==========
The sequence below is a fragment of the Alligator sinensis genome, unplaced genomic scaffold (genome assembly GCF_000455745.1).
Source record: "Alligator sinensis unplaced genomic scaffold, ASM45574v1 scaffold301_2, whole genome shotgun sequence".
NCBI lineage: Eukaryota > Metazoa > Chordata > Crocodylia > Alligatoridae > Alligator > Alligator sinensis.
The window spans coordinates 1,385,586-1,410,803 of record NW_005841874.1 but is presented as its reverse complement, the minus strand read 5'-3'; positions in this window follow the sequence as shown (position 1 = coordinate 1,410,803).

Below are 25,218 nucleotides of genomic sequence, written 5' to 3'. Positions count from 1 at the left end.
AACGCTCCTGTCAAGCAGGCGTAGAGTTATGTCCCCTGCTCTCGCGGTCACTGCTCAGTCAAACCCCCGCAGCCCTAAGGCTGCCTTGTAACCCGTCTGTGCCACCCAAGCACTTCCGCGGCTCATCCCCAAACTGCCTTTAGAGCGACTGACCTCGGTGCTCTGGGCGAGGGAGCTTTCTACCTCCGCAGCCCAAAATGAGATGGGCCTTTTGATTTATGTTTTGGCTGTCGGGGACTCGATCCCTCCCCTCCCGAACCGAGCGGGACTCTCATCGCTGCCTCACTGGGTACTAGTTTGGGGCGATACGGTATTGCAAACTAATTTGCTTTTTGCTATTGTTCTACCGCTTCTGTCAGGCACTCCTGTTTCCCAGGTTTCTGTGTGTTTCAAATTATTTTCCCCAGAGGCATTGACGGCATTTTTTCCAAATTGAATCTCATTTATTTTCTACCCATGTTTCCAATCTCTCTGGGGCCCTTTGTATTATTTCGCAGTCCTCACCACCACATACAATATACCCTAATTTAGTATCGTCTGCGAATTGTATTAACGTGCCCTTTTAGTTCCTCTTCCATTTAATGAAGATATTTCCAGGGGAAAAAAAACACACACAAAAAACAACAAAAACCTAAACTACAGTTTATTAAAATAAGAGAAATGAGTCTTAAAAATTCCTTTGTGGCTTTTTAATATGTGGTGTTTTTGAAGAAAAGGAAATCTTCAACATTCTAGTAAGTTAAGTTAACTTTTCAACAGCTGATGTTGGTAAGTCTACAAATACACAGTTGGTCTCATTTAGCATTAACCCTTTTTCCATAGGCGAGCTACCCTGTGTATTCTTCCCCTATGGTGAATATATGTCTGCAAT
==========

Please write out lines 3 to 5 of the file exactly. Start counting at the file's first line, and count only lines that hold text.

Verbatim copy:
NCBI lineage: Eukaryota > Metazoa > Chordata > Crocodylia > Alligatoridae > Alligator > Alligator sinensis.
The window spans coordinates 1,385,586-1,410,803 of record NW_005841874.1 but is presented as its reverse complement, the minus strand read 5'-3'; positions in this window follow the sequence as shown (position 1 = coordinate 1,410,803).

Below are 25,218 nucleotides of genomic sequence, written 5' to 3'. Positions count from 1 at the left end.